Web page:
Incorporated Societies and Non-Charitable Trusts: The Forgotten Children in the New Financial Reporting Regimes
Over the last year we’ve been very proactive about discussing the new financial reporting regime, its impacts, the process, the decisions, the frameworks, and all of the positives and negatives in between.
As we’ve been working through the various permutations that are possible with clients, a number of issues surrounding incorporated societies have arisen.
As a rule of thumb, if you are a trust or incorporated society:
1 that is not a registered charity
2 that has a constitution or other founding document which specifically does not require preparation of generally accepted accounting practice (“GAAP”) compliant or general purpose financial statements
3 is not obliged under another Act to prepare GAAP financial Statements (eg, Public Finance Act)
4 whose board actively does not voluntarily elect to adopt GAAP
then you actually have no formal reporting obligations.
In theory, this means you would report using a special purpose reporting framework. While CAANZ have produced a special purpose framework that has a broad application, given the nature of such frameworks, entities can adopt it completely, in part, or make one their own version entirely.
It’s almost like you could do what you want, except the auditors, funders, members, and stakeholders may have other ideas…
Auditors work within the requirements of audit standards, and these apply to special purpose reports just as much as they do to audits of GAAP compliant financial statements. Accordingly, auditors will still focus on ensuring that the financial statements fairly present the results and operations for the entity.
This will therefore still require trusts and incorporated societies to demonstrate that the reporting method you have adopted is appropriate for the financial statements. And it will require your organisation to work through a robust process to decide on what basis your financial statements are prepared.
Some auditors are of the opinion that if you are an incorporated society then you should still adopt the new reporting regime even if you don’t actually have to. This would normally mean the IPSAS framework (think Telecom accounts for charities) or the IPSAS lite tier three reporting.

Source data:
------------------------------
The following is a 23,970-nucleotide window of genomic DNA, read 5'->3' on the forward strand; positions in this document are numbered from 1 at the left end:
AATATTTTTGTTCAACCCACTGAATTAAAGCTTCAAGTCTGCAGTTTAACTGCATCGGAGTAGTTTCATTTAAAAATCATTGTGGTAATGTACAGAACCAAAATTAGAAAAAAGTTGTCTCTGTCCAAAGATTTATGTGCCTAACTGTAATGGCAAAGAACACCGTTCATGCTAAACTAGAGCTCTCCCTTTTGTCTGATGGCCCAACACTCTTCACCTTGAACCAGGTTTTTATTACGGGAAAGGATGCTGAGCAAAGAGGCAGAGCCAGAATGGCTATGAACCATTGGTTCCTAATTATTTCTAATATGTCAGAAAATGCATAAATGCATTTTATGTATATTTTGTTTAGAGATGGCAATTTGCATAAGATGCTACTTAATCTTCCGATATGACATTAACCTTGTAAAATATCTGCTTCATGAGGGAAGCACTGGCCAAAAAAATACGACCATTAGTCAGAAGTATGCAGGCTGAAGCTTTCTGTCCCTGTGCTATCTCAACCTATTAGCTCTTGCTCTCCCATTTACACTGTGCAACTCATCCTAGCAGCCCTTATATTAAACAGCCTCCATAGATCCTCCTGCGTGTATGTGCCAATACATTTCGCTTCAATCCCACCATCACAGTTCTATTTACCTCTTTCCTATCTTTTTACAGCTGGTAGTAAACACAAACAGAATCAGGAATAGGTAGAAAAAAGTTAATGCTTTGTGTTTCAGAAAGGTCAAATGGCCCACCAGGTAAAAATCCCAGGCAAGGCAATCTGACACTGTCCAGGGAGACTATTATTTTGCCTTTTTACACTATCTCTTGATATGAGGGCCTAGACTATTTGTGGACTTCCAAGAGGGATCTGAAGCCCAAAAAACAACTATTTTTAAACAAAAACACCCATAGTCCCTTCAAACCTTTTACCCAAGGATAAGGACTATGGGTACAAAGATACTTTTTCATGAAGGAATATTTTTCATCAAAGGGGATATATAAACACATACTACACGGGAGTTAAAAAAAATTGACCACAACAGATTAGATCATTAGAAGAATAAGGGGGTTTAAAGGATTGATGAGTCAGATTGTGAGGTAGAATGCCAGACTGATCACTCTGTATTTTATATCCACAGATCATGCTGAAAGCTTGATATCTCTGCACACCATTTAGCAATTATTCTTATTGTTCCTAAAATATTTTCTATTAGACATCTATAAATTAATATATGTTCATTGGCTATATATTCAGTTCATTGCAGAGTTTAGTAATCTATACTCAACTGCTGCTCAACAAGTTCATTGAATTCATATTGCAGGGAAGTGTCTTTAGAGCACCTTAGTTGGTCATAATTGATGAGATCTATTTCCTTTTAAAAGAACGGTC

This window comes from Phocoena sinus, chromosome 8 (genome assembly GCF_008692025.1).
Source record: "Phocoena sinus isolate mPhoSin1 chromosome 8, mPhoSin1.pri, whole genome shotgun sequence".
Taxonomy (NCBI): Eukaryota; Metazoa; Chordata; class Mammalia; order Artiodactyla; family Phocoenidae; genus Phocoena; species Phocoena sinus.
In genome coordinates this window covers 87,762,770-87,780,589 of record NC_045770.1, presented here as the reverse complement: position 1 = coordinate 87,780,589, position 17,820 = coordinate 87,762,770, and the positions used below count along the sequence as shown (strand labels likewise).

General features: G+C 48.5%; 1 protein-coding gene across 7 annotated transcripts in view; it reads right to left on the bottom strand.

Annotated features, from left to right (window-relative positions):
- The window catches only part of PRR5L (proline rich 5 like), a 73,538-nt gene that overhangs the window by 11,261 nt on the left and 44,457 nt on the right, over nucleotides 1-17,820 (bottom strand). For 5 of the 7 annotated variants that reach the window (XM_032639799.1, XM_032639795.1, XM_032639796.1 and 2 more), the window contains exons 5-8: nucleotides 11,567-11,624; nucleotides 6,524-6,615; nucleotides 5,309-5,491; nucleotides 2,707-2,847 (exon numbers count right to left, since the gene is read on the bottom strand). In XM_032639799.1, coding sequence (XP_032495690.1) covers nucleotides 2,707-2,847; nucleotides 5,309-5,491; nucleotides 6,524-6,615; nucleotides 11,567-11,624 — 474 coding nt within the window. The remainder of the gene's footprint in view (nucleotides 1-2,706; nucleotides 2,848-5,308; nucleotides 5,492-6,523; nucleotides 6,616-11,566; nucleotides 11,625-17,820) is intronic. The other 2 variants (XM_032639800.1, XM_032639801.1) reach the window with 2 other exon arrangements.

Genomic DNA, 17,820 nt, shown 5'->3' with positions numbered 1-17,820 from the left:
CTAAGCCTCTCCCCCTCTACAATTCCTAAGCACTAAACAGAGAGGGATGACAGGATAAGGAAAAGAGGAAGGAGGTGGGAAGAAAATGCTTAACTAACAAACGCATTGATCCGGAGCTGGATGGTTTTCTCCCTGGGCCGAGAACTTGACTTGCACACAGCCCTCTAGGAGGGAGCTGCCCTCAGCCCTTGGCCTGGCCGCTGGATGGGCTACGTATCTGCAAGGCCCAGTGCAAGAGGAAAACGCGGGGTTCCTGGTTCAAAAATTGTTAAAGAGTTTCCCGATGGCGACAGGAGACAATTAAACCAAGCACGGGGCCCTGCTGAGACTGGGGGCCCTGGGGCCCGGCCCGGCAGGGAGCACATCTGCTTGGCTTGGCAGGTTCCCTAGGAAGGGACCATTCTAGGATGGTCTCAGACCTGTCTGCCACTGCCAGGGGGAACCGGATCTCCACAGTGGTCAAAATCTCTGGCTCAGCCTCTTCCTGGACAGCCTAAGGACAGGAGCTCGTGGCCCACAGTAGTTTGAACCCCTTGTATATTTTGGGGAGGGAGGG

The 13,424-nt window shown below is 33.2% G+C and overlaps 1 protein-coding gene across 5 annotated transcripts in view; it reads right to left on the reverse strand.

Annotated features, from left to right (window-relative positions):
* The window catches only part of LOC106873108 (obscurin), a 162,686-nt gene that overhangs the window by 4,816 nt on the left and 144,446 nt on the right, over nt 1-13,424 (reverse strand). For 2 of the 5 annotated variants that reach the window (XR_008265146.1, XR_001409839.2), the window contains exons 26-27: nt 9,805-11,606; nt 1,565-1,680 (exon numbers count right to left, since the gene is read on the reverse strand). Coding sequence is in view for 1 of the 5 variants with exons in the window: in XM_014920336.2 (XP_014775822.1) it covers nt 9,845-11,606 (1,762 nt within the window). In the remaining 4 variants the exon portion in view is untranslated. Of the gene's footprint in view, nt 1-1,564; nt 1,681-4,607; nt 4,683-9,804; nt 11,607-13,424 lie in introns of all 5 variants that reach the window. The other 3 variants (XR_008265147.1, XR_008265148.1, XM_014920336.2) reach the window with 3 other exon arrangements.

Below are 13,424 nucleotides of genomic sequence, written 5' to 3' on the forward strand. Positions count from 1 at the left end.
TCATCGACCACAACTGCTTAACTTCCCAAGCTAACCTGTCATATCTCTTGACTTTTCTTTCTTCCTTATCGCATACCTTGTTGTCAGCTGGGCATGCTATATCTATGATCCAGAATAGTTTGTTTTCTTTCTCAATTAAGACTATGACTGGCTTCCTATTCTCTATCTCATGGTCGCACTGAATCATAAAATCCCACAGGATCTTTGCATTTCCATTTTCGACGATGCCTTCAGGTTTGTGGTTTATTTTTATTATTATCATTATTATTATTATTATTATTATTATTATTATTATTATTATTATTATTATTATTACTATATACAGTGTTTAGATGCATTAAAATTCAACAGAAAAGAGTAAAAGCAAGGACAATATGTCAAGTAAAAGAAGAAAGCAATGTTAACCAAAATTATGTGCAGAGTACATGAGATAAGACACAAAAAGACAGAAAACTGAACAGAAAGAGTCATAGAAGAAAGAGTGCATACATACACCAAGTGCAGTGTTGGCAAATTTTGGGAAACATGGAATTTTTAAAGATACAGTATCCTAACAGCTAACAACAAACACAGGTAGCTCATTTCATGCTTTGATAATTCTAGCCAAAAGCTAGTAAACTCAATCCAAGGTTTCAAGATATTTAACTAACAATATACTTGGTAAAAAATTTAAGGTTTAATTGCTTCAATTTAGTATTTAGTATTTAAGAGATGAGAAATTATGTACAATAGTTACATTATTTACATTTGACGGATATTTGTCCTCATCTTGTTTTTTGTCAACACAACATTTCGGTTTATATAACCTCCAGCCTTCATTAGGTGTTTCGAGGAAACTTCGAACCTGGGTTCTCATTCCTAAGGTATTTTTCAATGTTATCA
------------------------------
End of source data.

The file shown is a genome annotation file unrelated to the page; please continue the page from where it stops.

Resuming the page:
We have some sympathy for this approach, though given the view that all trusts and incorporated societies will likely be forced into the GAAP regime at some point in the future (possibly three to five years) – who wants to convert twice?
Although in saying that, it’s important to remember that your financial statements are yours, not the auditors – so you should start with what you want and what your stakeholders need.
Also, if you are having an audit, it can be helpful to attach your financial statements to a framework so you can follow it going forward (although you need to recognise the SPFR framework does qualify as a framework).
However, the conversion process and increase in disclosures in notes moving from old GAAP to the new IPSAS reports can be significant work and costly, especially if your expenses are over $2m (including grants given).
The path forward
Subject to your own organisation’s circumstances
we suggest you:
1 undertake a framework and tier assessment first – figure out what you have to do before thinking about what you can/want to do
2 consider voluntarily adopting IPSAS in 2016 if you have quasi regulatory function or a complex set of activities – even if you don’t have to
3 consider a special purpose reporting framework that is based on the tier three reporting standards (IPSAS lite) if your current financial reports are straight forward, or your organisation’s focus is not that varied and members’ needs are low; then just take out the bits you don’t like – this will also make converting properly easier
4 do something now, 2016 is fast approaching and the last thing you want to do is have a disagreement with your auditor after balance date.
If you want more information, please don’t hesitate to contact us and we will do our best to answer your questions or at least point you in the right direction.
Everyone’s organisation and circumstances are different, the reporting changes and nuances can be complex – please take some advice before relying on the general information included in this article.
For more information contact:
Partner, Privately Held Business
D +64 (0)4 495 3787
M +64 (0)21 797 221
Brayden Smith Associate, Audit
D +64 (0)4 495 3768
M +64 (0)21 240 9570